Ernest Becker put it this way in The Denial of Death: “The fetish object represents the magical means for transforming animality into something transcendent and thereby assuring a liberation of the personality from the standard bland and earthbound flesh.”  If one can possess a piece of the demi-god’s power – an autograph, a watch, a ring – one will somehow live forever.  It’s not about “trusting the science” but about believing in the magic.

Newman’s daughters who have pushed this sale, as well as a new documentary, The Last Movie Stars, and the memoir Paul Newman: The Extraordinary Life of an Ordinary Man – compiled from their father’s transcripts of conversations with his friend, Stewart Stern, over thirty years ago – have done something supremely ironic.  On one hand, they are selling their father’s and mother’s memorabilia, allegedly to tell their stories, through things that are fetishes for those desperate for holy secular relics, while at the same time publishing a book in which Paul honestly knocks himself off the pedestal and says he was always an insecure guy, numbed by his childhood and the false face Hollywood created for him.  In other words, an ordinary man with talent who was very successful in Hollywood’s dream factory, where illusions are the norm.

“I was my mother’s Pinocchio, the one that went wrong,” he tells us right away, leading us to the revelations of his human, all-too-human reality.  His was a life of facades and dead emotions, false faces, and his struggles to become who he really was.  He tells us he wasn’t his film roles, not Hud or Brick or Fast Eddie or Cool Hand Luke, but he wasn’t really the guy playing them either.  He was a double enigma, an actor playing an actor. He says:

I’ve always had a sense of being an observer of my own life. . . . I have a sense of watching something, but not of living something.  It’s like looking at a photograph that’s out of focus . . . . It’s spacey; I guess I always feel spaced out.

His courageous honesty reminds me of Friedrich Nietzsche’s final work, Ecce Homo (Behold the Man), not because Paul waxes philosophical but because he’s brutally honest.  If a movie star’s truths strike you as not comparable to those of a great philosopher, I would suggest considering that Nietzsche’s key concern was the theater and how we are all actors, a few genuine and most false.  In The Twilight of the Idols he asked, “Are you genuine?  Or merely an actor?  A representative?  Or that which is represented?  In the end, perhaps you are merely a copy of an actor.”

Paul Newman lived for 17 years after speaking to his friend Stewart Stern.  I like to think those conversations helped him break through to becoming who he really was.  From what I know of the man, he was generous to a fault and did much to ease others’ pains, especially to bring joy to children with cancer.  I think he changed.  While his things that are on the auction block now serve as illusionary fetishes for those looking for crutches, I believe he finally threw away the mental crutches he used when playing Brick in Cat on A Hot Tin Roof.  Perhaps the wooden ones will be in the auction and some desperado will bid on them.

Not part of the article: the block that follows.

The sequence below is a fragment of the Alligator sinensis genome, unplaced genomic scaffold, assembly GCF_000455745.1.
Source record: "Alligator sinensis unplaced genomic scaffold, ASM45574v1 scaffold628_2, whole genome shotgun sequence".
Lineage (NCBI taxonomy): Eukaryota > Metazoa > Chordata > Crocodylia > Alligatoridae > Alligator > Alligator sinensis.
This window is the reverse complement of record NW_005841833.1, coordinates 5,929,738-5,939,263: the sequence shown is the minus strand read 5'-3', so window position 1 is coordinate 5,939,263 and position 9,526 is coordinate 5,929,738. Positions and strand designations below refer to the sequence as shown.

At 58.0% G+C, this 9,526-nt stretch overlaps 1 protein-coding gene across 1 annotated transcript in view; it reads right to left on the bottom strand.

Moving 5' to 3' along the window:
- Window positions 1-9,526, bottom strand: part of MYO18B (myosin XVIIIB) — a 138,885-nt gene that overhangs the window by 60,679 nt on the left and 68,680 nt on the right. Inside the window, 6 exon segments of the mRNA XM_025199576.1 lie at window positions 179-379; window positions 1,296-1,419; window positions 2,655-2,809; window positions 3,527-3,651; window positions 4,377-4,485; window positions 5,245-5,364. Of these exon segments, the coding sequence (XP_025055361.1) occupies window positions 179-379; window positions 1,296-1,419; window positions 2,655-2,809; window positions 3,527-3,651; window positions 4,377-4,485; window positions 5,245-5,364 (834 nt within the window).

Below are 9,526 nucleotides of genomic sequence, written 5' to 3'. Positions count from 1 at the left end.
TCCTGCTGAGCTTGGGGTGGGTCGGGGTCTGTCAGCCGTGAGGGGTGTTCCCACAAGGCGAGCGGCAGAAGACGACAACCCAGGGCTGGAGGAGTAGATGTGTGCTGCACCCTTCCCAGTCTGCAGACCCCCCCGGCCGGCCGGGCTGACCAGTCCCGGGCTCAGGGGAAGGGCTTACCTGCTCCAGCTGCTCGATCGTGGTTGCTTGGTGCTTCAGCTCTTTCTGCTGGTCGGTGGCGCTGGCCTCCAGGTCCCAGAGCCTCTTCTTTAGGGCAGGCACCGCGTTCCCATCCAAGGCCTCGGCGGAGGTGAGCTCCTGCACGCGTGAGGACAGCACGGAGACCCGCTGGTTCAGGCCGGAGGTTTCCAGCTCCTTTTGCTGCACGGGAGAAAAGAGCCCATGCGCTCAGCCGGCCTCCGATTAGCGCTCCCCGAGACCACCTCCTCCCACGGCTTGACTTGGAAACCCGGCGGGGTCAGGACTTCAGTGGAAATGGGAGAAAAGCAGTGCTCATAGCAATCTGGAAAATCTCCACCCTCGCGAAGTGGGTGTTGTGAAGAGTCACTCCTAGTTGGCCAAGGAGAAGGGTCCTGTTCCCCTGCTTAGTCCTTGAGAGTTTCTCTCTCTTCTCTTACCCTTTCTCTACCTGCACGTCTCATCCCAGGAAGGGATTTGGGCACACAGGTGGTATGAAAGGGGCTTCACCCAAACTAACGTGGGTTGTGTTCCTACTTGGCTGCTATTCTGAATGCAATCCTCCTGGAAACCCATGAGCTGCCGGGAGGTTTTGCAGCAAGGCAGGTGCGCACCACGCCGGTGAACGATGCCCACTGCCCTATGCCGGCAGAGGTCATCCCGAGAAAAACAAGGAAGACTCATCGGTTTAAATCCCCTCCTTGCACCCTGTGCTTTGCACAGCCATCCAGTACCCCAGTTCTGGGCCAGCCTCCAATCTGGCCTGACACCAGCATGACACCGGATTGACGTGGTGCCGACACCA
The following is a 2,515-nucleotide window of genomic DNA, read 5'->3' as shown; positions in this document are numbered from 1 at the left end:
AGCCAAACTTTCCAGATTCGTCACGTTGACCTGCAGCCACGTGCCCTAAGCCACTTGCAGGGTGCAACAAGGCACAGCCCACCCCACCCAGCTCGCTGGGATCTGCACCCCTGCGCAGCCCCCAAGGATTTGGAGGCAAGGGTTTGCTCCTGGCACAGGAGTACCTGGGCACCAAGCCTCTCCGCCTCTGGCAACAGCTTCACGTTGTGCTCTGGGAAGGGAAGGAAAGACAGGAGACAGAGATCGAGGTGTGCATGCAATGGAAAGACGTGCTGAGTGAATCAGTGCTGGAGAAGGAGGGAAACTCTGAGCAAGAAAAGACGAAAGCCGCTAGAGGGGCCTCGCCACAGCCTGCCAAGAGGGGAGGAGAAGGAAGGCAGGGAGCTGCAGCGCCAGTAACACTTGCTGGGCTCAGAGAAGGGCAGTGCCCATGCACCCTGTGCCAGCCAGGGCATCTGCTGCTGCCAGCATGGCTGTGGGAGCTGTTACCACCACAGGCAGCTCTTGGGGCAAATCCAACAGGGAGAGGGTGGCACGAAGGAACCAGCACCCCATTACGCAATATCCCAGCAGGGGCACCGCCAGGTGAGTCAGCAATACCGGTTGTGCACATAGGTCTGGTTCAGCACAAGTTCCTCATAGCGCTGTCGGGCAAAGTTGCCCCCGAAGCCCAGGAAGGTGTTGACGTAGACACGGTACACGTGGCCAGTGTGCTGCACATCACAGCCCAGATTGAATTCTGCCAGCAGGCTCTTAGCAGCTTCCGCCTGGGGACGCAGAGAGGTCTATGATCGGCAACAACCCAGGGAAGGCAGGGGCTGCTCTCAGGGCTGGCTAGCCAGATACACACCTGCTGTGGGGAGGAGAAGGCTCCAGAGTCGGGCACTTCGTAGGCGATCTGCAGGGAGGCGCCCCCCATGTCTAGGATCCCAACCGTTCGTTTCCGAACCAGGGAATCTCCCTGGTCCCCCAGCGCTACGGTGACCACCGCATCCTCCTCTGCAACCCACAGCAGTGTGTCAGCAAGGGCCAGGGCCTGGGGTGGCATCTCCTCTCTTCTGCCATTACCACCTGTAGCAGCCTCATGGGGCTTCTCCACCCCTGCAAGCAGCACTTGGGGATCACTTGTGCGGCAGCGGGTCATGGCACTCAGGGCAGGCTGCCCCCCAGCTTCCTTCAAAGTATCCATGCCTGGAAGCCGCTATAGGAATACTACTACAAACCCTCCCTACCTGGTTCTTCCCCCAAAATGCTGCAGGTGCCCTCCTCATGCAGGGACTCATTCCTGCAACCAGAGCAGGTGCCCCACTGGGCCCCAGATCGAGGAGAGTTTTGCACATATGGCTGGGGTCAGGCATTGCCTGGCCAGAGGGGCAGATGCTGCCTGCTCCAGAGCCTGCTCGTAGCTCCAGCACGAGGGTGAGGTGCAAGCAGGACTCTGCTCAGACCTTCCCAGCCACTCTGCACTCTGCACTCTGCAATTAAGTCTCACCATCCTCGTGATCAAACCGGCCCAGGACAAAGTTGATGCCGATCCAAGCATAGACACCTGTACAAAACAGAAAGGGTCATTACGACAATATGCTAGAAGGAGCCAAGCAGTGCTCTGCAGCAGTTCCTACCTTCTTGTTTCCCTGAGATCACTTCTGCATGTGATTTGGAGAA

We know that with the planned chaos being used to shock people into submission through fear, there has been a drastic rise in depression and mental distress of all kinds, especially since the Covid-19 propaganda rollout with its lockdowns and deadly jabs.  The magic anti-depression pellets dispensed for decades by the criminal pharmaceutical cartels can not begin to contain this sense of helplessness that continues to spread.  They too are fetishes and ways to divert people’s attention from the social and spiritual sources of their anguish.

There is something very chilling in the way the reality of flesh and blood humans living in a natural world has been replaced by all types of fetishes – drugs, objects, celebrities, machines, etc.  While all are connected, the cell phone is key because of its growing centrality to the elites’ push for a digitized world.  No matter how many articles and news reports about Artificial Intelligence (AI) that appear, it is all just a gloss on a long-developing problem that goes back many years – machine worship.

“Smart” cell phones are the current apotheotic control mechanism promoted as liberation.  They are a form of slavery promoted by the World Economic Forum, their bosses, and their minions.  As Alastair Crooke puts it, “It is that a majority of the people are so numbed and passive – and so in lockstep – as the state inches them through a series of repeating emergencies towards a new kind of authoritarianism, that they don’t fuss greatly, or even notice much.”  Freedom is slavery.

Here is Ernest Becker again: